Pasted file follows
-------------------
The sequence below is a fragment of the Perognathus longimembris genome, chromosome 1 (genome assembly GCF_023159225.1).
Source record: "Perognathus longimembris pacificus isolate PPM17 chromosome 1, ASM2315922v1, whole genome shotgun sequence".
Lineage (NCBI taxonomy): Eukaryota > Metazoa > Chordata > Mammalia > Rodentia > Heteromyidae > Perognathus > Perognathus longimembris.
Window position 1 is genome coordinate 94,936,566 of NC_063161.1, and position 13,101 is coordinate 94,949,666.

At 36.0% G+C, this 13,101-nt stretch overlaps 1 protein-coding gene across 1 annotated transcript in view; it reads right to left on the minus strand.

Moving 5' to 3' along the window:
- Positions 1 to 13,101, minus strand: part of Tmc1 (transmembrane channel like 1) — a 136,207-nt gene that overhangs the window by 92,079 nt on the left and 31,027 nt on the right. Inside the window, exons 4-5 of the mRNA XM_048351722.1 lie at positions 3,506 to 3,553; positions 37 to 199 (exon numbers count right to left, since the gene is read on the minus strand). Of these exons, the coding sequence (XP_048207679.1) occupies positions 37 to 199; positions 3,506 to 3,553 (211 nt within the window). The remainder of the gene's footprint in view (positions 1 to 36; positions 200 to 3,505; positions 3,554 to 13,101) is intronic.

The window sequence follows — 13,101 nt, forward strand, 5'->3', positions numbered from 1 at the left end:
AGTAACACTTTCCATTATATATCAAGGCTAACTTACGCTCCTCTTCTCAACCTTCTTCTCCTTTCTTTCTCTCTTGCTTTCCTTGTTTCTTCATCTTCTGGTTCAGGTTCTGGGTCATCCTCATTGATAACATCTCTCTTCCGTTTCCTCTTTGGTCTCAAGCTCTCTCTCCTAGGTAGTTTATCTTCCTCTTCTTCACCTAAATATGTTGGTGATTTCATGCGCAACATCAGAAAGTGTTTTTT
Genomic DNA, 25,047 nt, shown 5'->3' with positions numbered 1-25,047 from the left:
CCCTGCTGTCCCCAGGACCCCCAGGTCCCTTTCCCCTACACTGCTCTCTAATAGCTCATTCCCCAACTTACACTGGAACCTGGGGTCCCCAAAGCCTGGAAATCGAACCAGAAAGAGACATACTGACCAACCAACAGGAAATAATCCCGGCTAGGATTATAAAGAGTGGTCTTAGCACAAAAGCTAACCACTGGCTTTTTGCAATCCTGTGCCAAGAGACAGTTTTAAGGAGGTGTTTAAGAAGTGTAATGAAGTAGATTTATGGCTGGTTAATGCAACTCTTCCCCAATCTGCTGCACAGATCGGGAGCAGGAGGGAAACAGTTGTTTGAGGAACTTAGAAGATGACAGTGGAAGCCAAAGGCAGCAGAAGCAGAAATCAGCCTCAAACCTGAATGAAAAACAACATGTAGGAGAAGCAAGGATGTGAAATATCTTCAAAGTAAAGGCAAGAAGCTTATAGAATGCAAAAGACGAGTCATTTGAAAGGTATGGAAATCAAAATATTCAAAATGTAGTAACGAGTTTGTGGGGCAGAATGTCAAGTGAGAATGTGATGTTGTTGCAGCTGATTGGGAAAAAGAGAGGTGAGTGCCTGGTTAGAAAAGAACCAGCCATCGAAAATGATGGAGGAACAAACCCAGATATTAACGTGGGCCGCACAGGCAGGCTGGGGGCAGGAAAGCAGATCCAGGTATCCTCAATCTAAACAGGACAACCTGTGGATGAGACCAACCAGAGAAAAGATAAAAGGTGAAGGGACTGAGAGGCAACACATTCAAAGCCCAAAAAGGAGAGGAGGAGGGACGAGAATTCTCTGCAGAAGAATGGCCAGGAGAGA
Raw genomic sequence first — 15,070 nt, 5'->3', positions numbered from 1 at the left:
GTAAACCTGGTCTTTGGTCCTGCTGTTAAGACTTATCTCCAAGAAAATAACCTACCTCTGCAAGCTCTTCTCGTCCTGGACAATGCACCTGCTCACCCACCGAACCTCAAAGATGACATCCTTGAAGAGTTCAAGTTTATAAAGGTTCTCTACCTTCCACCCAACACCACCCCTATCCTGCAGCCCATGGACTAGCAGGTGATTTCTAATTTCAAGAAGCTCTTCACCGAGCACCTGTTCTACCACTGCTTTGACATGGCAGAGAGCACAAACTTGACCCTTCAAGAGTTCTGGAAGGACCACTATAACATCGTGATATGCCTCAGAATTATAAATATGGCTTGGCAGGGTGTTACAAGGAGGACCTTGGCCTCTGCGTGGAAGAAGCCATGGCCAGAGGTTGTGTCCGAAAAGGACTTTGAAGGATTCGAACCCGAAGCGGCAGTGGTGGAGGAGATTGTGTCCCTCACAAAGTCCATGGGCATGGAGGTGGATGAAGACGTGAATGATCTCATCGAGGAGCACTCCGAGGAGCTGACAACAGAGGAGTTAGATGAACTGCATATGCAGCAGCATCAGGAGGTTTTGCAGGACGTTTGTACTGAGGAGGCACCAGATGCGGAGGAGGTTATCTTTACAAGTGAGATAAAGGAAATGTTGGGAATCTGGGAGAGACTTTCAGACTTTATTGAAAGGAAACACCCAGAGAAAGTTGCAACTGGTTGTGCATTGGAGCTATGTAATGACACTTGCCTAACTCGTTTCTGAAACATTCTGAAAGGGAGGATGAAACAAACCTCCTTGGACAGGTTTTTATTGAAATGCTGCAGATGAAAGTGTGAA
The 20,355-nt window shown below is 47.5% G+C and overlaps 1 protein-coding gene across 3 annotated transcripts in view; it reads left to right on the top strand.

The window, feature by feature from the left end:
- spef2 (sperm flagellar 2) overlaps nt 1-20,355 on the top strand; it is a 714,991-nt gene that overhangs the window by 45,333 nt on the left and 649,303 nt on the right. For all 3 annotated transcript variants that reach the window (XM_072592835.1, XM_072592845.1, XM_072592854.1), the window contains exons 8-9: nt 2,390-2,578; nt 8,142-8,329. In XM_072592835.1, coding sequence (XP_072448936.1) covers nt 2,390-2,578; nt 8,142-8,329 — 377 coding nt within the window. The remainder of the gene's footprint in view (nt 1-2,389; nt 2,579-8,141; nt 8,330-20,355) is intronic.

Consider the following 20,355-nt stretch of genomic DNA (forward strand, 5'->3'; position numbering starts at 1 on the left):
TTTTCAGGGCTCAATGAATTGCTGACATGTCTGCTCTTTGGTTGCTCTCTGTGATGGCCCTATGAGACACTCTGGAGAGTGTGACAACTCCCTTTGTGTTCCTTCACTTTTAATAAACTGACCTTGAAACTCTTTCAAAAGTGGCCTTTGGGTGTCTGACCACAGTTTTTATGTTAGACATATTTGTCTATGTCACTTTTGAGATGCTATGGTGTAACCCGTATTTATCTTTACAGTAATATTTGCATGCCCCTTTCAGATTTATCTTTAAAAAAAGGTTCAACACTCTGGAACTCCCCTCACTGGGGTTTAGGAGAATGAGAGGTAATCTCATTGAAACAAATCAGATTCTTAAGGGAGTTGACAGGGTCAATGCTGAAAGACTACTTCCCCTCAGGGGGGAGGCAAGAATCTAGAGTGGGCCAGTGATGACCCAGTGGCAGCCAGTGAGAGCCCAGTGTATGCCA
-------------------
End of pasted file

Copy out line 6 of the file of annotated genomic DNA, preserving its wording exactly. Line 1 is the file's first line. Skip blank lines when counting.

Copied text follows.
Moving 5' to 3' along the window: